This is a question I get from parents all the time. Most parents want to get what their child needs as affordably as possible, and don’t want to save a few bucks at the expense of their child. If that sounds like you, here are suggestions on how to decide to get one, what type, and what to include:
- Talk to the classroom teacher. What are their expectations of the child? If they’re like the ones in my school, they will want him/her to have access to basic software and the internet for research, maybe email. That’s it.
- You’re wondering whether a laptop or desktop is best? There are lots of reasons why a laptop might be a good decision for your particular family dynamics, but in general terms, a desktop is fine for a younger child (K-5). They don’t need to take it to friend’s house for group projects much until they reach middle school, and I would not suggest gearing a more-expensive laptop decision around an occasional project. I guarantee, the teacher won’t.
- There are other reasons why a desktop is a good decision. It is more durable (it isn’t carried around, so can’t be dropped). If part breaks (the keyboard, mouse, monitor), you don’t have to replace the entire computer–just that part. Because children are tougher on electronics than experienced users (this should be expected), it will make these sorts of problems less dramatic and costly. And, a desktop has a larger hard drive, more memory, bigger screen, and more drives/ports for input devices. That makes it more adaptable to unexpected needs.
- Now you need to select which level of desktop your child requires. Does s/he need the basic $350 on sale version or the everything-in-it upgrade? Start simple. Basic. See what the child uses, what else s/he needs before making an expensive decision. Most kids are fine with the lower end of productivity. Some, though, want the works. You’ll know which is right for your child by the time you’re ready for an upgrade.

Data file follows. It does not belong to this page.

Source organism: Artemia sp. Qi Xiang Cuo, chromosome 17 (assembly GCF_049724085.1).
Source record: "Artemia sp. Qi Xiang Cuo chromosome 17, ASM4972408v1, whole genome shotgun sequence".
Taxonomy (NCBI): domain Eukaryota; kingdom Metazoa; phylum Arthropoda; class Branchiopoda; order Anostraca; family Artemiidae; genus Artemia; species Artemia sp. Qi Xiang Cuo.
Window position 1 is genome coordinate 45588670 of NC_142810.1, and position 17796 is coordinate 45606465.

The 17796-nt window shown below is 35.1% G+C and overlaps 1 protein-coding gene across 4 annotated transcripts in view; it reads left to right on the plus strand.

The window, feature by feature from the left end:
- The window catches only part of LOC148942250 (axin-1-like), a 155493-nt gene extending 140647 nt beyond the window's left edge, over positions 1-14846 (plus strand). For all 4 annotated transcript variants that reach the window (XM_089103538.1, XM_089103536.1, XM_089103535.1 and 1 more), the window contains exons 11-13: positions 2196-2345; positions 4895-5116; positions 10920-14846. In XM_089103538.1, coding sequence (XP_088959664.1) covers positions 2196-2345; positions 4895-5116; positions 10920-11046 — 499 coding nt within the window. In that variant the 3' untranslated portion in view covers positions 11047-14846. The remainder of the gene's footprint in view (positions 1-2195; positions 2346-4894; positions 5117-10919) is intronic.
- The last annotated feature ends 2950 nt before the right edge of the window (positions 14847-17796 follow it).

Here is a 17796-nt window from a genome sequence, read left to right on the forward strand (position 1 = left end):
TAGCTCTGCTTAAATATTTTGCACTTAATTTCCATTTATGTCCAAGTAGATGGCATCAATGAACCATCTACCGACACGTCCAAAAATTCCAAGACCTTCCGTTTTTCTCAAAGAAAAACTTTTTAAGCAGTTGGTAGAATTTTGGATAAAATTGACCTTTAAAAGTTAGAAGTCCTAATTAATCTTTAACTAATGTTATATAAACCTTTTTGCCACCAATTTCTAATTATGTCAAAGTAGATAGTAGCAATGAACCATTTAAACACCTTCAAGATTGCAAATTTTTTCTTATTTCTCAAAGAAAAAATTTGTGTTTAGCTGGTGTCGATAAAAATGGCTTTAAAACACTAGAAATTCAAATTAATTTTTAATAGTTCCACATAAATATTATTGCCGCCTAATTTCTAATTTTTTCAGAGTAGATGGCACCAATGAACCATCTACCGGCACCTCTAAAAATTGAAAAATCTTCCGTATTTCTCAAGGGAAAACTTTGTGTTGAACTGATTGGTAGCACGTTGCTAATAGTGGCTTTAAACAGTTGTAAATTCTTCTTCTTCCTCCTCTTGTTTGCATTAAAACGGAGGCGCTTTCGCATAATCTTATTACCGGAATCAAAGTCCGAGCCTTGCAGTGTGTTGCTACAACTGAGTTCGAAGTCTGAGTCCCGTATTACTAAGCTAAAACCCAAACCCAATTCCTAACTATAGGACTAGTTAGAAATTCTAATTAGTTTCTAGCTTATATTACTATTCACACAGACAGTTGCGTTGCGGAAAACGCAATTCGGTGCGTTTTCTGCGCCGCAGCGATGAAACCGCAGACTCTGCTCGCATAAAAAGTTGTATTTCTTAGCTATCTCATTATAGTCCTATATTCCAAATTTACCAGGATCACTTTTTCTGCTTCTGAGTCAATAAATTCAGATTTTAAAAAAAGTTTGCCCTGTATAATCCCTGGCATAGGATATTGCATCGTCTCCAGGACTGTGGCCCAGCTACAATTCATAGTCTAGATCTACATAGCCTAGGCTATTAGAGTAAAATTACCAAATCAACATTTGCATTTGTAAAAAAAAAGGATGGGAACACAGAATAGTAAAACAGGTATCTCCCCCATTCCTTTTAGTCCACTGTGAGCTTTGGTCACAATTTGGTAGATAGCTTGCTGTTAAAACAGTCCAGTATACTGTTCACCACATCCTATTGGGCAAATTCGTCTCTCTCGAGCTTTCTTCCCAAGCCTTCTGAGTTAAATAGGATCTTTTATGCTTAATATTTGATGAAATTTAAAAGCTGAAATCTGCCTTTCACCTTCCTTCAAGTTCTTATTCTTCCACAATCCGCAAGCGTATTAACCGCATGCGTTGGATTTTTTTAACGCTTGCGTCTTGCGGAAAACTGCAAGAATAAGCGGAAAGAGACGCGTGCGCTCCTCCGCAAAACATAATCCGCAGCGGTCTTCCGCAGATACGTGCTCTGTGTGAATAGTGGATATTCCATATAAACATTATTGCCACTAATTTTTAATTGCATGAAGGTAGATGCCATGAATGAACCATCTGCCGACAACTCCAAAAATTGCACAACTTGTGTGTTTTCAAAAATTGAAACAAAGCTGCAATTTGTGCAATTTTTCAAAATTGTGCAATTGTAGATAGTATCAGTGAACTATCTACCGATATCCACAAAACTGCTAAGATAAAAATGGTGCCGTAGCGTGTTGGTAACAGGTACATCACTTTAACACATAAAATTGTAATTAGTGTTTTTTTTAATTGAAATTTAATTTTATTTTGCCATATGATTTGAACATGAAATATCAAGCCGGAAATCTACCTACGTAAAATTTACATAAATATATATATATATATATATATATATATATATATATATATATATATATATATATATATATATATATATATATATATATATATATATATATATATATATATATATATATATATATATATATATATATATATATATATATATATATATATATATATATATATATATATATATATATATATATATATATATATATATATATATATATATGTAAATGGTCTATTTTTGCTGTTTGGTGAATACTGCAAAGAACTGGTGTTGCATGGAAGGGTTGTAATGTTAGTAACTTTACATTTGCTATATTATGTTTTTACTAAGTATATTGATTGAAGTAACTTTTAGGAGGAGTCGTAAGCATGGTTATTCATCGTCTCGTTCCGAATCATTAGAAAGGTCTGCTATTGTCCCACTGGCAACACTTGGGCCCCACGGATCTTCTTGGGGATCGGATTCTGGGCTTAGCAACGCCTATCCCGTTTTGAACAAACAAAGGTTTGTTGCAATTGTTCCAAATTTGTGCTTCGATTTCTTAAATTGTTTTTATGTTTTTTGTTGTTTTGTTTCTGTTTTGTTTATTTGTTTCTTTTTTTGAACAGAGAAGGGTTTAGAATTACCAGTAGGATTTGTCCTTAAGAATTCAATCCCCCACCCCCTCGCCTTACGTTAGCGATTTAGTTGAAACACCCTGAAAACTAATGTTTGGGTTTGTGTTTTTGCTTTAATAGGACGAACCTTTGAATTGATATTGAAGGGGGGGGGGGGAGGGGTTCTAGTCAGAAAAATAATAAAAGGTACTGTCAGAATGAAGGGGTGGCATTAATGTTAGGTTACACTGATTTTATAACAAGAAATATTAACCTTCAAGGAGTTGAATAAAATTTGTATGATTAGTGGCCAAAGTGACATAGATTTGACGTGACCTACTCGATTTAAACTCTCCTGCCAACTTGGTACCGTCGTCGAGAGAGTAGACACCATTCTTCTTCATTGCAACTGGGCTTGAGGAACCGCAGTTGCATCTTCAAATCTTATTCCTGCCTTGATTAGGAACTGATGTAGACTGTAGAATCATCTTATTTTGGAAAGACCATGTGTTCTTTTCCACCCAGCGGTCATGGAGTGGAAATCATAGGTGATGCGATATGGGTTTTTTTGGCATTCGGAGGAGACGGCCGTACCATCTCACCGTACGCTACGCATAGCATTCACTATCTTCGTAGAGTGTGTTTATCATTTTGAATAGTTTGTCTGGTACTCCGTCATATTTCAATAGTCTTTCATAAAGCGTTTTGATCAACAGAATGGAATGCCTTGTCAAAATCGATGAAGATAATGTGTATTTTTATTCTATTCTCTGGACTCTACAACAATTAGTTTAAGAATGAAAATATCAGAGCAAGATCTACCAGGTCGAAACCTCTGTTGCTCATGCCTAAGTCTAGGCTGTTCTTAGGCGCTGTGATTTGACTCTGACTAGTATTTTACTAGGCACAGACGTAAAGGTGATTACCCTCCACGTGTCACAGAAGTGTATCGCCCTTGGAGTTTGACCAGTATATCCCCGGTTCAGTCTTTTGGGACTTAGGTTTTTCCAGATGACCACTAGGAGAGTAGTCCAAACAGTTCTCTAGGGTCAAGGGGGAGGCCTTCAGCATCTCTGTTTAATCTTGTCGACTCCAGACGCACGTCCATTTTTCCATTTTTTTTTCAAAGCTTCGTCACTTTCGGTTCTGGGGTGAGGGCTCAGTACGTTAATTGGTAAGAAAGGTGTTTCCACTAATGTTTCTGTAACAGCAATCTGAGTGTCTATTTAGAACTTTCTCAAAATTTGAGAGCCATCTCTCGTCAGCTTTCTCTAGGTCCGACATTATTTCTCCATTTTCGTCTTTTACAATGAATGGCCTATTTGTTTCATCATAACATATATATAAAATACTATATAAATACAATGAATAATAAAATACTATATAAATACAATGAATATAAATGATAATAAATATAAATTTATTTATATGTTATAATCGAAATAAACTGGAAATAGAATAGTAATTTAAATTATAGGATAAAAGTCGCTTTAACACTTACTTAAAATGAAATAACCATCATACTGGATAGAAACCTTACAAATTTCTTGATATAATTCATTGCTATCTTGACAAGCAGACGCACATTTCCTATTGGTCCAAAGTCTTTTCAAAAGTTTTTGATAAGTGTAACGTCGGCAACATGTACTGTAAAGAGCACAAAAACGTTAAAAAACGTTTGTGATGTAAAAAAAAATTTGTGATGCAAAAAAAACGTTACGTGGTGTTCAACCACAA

Once you’ve selected yes or no, laptop vs. desktop, here’s what you’ll want to include:
- MS Office or a Google Apps account–or both. This will provide a word processor, a spreadsheet application, and presentation software.
- MS Publisher is a great extra (though pricey). It enables students to create magazines, newsletters, trifolds, cover pages and more. Most projects are easily learned, even intuitive. If your school uses this program and it’s in your budget, it’s a good idea to have it for your child.
- Download FREE software such as Google Earth to enhance learning.
- You’ll need the biggest standard hard drive, the most standard memory (4 gig or more), multiple front-positioned USB ports (I have 4 in front and 4 in back and use them all–but whatever is standard is fine), standard screen, standard mouse. Remember: Your child is not yet a power user. Give him/her the basics and see what s/he uses. If s/he decides to be a movie producer, you’ll need more power.
- Include a Blue Ray/DVD drive. It’ll also will play/record CDs.
- Include headphones (so his sounds don’t bother you) and a microphone. Each is less than $10.
- Consider a webcam (most laptops include this as part of the computer, but desktops don’t). If your child gets involved in online study groups, s/he will need this.
- Include internet access. There are a variety of methods to manage this for your child. The only bad decision you could make is precluding your child from using the internet because you’re afraid of what’s out there. Fear of the unknown should not be a factor in this decision. See my article on ISTE 2011. My biggest take-away from that conference was that we as teachers (and parents) must not shield students from online experiences, rather prepare them.
- Include email access. Many teachers (like me) require homework submitted via email. Even if your teacher doesn’t, s/he might change her mind next year, so include this in your software package.
Questions? Leave a comment and I’ll answer as quickly as possible.
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Jacqui Murray has been teaching K-18 technology for 30 years. She is the editor/author of over a hundred tech ed resources including a K-12 technology curriculum, K-8 keyboard curriculum, K-8 Digital Citizenship curriculum. She is an adjunct professor in tech ed, Master Teacher, webmaster for four blogs, an Amazon Vine Voice, CSTA presentation reviewer, freelance journalist on tech ed topics, contributor to NEA Today, and author of the tech thrillers, To Hunt a Sub and Twenty-four Days. You can find her resources at Structured Learning.